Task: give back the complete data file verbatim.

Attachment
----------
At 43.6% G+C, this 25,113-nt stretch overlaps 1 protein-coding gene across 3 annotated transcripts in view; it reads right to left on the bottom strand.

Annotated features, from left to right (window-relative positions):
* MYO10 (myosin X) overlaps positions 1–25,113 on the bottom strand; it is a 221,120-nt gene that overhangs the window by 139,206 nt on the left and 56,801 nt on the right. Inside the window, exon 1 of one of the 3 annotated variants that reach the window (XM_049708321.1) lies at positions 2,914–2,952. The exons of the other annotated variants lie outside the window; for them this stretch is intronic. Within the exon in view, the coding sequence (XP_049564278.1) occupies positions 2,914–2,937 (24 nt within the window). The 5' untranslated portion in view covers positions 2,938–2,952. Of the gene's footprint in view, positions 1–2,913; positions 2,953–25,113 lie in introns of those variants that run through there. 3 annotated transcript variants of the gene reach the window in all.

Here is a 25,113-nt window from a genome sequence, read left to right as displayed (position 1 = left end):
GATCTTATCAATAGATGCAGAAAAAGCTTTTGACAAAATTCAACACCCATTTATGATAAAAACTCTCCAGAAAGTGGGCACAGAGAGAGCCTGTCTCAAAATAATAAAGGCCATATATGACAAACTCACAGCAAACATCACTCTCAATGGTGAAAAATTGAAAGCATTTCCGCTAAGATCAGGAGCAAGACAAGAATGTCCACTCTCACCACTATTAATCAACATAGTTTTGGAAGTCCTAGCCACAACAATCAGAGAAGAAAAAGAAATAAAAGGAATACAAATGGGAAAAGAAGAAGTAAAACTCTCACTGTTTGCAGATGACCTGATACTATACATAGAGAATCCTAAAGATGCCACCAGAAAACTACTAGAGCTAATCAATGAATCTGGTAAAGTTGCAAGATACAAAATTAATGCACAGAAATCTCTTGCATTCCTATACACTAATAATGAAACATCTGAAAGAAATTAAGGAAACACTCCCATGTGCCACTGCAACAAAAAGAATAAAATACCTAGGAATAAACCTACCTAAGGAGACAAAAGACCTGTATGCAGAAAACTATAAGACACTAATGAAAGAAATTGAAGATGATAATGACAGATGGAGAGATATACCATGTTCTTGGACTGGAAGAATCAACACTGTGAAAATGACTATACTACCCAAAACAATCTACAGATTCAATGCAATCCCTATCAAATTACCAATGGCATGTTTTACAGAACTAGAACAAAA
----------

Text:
At 43.6% G+C, this 25,113-nt stretch overlaps 1 protein-coding gene across 3 annotated transcripts in view; it reads right to left on the bottom strand.

Annotated features, from left to right (window-relative positions):
* MYO10 (myosin X) overlaps positions 1–25,113 on the bottom strand; it is a 221,120-nt gene that overhangs the window by 139,206 nt on the left and 56,801 nt on the right. Inside the window, exon 1 of one of the 3 annotated variants that reach the window (XM_049708321.1) lies at positions 2,914–2,952. The exons of the other annotated variants lie outside the window; for them this stretch is intronic. Within the exon in view, the coding sequence (XP_049564278.1) occupies positions 2,914–2,937 (24 nt within the window). The 5' untranslated portion in view covers positions 2,938–2,952. Of the gene's footprint in view, positions 1–2,913; positions 2,953–25,113 lie in introns of those variants that run through there. 3 annotated transcript variants of the gene reach the window in all.

Here is a 25,113-nt window from a genome sequence, read left to right as displayed (position 1 = left end):
GATCTTATCAATAGATGCAGAAAAAGCTTTTGACAAAATTCAACACCCATTTATGATAAAAACTCTCCAGAAAGTGGGCACAGAGAGAGCCTGTCTCAAAATAATAAAGGCCATATATGACAAACTCACAGCAAACATCACTCTCAATGGTGAAAAATTGAAAGCATTTCCGCTAAGATCAGGAGCAAGACAAGAATGTCCACTCTCACCACTATTAATCAACATAGTTTTGGAAGTCCTAGCCACAACAATCAGAGAAGAAAAAGAAATAAAAGGAATACAAATGGGAAAAGAAGAAGTAAAACTCTCACTGTTTGCAGATGACCTGATACTATACATAGAGAATCCTAAAGATGCCACCAGAAAACTACTAGAGCTAATCAATGAATCTGGTAAAGTTGCAAGATACAAAATTAATGCACAGAAATCTCTTGCATTCCTATACACTAATAATGAAACATCTGAAAGAAATTAAGGAAACACTCCCATGTGCCACTGCAACAAAAAGAATAAAATACCTAGGAATAAACCTACCTAAGGAGACAAAAGACCTGTATGCAGAAAACTATAAGACACTAATGAAAGAAATTGAAGATGATAATGACAGATGGAGAGATATACCATGTTCTTGGACTGGAAGAATCAACACTGTGAAAATGACTATACTACCCAAAACAATCTACAGATTCAATGCAATCCCTATCAAATTACCAATGGCATGTTTTACAGAACTAGAACAAAA